In Chapter 2, Huska examines the divergent representations of the Spanish conquest of Mexico in two comic books, México: historia de un pueblo and Episodios mexicanos. While the Ministry of Education (SEP) sponsored and published both between 1980 and 1982, the series advanced rival interpretations of Mexican identity. México: historia de un pueblo proposed a singular, indigenous heritage, while Episodios mexicanos identified one rooted in “many Mexicos.” Huska’s use of SEP archives and personal interviews enriches her close readings of comic books and leads her to argue that this distinction was rooted in the politics, professional training, and ideologies of the series’ coordinators Guadalupe Jiménez and Paco Ignacio Taibo II. Thus, while the SEP aimed to encourage literacy and generate a shared sense of Mexican identity, Huska demonstrates that “the state’s attempt to craft a singular official history was not viable in practice” (p. 85).

Chapter 3 illuminates the ways in which public officials deployed historical revisionism to address contemporary challenges. Using archival materials, press sources, and television guides, Huska examines the reception of two telenovelas during heightened moments of political debate: the fraudulent 1988 presidential elections and Mexico’s 1994 signing of the North American Free Trade Agreement (NAFTA). In the first case, public outrage erupted when scenes of Lázaro Cárdenas, the populist Mexican president (1934-1940) and father to 1988 presidential candidate Cuauhtémoc, were cut from telenovela Senda de Gloria’s (1987) second airing after the widely contested election. Meanwhile, El Vuelo de Águila’s (1994) sympathetic portrayal of Porfirio Díaz, the late 19th-century dictator who courted foreign business interests, angered audiences when it aired on the heels of NAFTA’s signing.

In the final chapter, Huska analyzes the successful series La Antorcha Encendida, which she argues signaled Televisa’s mastery of the historical telenovela genre. The media monopoly hired a historical advisory board to avoid potential accusations of ahistorical content from scholars, and the series became wildly popular. At the same time, the program echoed the regime’s shifting discourse about Mexican ethnic identity from mestizaje to multiculturalism. Despite its ability to appease both government officials and professional historians, La Antorcha Encendida would be the final series of its kind, as financial considerations and the state’s disinvestment in co-producing such programs made it difficult to produce more.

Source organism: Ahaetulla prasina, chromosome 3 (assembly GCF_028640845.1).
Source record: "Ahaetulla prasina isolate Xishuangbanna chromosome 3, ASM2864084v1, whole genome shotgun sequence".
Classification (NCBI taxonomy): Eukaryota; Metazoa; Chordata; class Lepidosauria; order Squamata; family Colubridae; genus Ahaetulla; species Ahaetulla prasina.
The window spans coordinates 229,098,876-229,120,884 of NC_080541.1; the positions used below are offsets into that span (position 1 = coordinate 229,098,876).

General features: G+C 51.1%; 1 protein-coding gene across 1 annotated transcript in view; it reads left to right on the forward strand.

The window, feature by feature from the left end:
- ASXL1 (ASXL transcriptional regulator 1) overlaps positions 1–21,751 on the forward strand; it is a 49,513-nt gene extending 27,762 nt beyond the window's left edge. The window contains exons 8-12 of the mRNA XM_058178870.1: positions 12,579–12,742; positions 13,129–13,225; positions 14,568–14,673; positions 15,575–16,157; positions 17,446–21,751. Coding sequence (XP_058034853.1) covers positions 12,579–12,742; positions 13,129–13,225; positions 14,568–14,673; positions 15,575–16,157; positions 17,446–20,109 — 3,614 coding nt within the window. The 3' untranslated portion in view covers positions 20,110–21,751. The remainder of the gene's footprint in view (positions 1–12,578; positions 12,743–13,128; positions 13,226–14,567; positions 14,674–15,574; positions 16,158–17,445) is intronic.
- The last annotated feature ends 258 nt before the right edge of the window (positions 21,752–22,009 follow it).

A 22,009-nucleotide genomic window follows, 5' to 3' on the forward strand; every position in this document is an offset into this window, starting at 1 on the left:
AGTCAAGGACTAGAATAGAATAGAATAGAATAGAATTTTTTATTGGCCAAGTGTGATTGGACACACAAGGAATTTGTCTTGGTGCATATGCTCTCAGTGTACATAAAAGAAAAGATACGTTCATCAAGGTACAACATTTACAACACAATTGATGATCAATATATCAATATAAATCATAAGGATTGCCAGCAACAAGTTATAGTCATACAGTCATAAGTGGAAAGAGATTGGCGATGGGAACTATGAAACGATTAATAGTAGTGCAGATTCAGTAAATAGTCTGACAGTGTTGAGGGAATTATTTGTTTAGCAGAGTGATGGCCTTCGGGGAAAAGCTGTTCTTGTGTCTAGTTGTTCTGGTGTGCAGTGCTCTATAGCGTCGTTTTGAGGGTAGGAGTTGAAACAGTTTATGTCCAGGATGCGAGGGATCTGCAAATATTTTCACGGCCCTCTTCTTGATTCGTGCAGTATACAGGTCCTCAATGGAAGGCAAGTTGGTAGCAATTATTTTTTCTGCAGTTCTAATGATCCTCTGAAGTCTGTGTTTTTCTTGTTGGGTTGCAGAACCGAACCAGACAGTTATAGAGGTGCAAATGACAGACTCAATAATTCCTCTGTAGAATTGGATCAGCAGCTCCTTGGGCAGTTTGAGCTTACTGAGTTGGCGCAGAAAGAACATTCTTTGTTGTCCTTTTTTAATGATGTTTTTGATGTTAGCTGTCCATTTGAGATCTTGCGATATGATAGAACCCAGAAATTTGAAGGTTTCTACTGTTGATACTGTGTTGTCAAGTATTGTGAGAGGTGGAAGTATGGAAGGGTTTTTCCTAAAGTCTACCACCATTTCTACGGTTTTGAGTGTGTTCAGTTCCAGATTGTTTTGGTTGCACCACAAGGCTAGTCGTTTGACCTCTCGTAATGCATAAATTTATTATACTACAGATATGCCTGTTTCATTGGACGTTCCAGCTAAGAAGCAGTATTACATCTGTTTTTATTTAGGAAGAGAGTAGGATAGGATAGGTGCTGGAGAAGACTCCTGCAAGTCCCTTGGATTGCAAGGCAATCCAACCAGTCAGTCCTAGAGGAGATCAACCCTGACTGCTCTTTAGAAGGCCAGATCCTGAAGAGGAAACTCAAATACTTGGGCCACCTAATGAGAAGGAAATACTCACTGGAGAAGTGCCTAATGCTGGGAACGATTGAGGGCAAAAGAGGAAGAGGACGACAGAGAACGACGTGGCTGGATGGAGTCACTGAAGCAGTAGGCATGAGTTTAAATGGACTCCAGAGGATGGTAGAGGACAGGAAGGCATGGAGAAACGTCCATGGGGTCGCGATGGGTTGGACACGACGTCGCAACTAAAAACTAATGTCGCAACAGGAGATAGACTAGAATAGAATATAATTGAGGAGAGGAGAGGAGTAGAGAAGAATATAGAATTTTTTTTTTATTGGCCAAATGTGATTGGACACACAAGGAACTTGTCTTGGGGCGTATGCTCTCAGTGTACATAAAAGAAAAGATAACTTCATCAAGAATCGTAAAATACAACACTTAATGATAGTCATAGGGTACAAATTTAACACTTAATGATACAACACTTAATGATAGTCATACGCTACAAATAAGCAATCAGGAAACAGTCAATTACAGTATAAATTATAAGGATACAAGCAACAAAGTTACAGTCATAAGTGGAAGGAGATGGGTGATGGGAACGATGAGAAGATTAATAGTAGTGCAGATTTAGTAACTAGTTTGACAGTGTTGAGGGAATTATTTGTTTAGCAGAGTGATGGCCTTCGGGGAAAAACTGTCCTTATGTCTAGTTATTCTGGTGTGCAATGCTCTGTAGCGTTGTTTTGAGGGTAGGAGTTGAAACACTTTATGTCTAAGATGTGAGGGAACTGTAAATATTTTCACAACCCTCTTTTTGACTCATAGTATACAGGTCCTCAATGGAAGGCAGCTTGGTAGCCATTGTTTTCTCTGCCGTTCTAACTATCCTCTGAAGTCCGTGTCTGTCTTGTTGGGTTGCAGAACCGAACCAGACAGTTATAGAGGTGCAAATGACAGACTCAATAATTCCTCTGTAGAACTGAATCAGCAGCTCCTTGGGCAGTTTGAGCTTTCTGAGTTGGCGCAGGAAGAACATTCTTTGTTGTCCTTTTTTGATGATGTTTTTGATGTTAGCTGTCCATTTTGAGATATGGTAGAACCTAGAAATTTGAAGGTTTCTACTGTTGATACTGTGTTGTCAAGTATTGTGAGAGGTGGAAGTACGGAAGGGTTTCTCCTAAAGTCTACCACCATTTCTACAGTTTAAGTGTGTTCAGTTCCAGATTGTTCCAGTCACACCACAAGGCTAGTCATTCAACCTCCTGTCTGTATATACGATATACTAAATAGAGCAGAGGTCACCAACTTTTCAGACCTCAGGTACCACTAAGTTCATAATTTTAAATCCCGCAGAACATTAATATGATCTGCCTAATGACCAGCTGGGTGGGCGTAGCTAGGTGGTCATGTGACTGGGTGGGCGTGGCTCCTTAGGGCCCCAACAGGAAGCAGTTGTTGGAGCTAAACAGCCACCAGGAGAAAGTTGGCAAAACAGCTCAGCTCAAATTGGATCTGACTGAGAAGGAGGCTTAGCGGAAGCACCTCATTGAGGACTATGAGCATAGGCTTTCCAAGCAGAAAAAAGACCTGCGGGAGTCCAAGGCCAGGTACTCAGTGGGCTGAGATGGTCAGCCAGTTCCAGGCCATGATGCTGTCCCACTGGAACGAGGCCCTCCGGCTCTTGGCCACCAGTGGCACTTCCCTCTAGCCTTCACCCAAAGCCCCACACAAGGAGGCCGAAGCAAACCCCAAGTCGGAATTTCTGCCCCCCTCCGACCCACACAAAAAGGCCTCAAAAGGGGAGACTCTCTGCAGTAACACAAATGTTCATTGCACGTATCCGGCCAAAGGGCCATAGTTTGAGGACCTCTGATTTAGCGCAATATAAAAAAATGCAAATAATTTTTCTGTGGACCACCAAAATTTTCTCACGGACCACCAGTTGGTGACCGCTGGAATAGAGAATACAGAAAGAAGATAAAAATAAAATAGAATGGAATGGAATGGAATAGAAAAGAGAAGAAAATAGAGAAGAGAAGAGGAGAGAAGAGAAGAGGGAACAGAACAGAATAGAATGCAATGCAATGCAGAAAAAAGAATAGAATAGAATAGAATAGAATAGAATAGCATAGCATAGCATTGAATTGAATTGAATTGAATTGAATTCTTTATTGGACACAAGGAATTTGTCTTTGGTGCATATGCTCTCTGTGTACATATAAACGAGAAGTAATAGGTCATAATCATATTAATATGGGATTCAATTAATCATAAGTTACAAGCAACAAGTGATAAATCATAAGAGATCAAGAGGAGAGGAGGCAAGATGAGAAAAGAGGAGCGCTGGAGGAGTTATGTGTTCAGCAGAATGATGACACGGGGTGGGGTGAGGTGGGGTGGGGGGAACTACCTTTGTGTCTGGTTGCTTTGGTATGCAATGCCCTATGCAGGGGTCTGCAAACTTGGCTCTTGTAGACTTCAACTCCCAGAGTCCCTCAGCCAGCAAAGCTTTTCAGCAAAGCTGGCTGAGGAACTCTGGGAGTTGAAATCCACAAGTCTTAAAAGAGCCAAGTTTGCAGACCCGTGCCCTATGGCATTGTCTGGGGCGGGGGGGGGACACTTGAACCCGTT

The dissertation’s conclusion discusses the educational products rolled out for Mexico’s 2010 bicentennial and centennial celebrations of Independence and the Revolution, respectively. These efforts, Huska argues, suggest the “continuity in the political currency of history” (p. 241). The remainder of the conclusion returns to the dissertation’s major arguments and themes.

“Entertaining Education” enriches our understanding of the shifting relationship between cultural politics and political hegemony in late twentieth-century Mexico. Through this thoughtful inquiry into the relationship between a one-party state and Televisa, Huska provides a compelling case for the shifting political resonances of “official history” by the close of the twentieth century. When published as a book, Huska’s work will offer a refreshing counterpoint to conventional depictions of a monolithic Mexican state for this period.

Vanessa Freije
Department of History
Duke University

Primary Sources

Archivo General de la Nación (AGN)
Centro de Estudios de Historia de México, CARSO
Clío TV, Video Archive
Hemeroteca Nacional
Instituto Mexicano de Seguridad Social, Archivo Histórico
Secretaría de Educación Pública, Archivo Histórico

Dissertation Information

University of Minnesota, 2013. 258 pp. Primary Advisors: Jeffrey Pilcher and Patrick J. McNamara.

Image: Secretaría de Educación Pública – Dirección General de Publicaciónes y Bibliotecas, “Presagios,” México: historia de un pueblo, vol. 1 (Mexico City: Editorial Nueva Imagen and Consejo Nacional de Fomento Educativo, 1980). Photo by Author.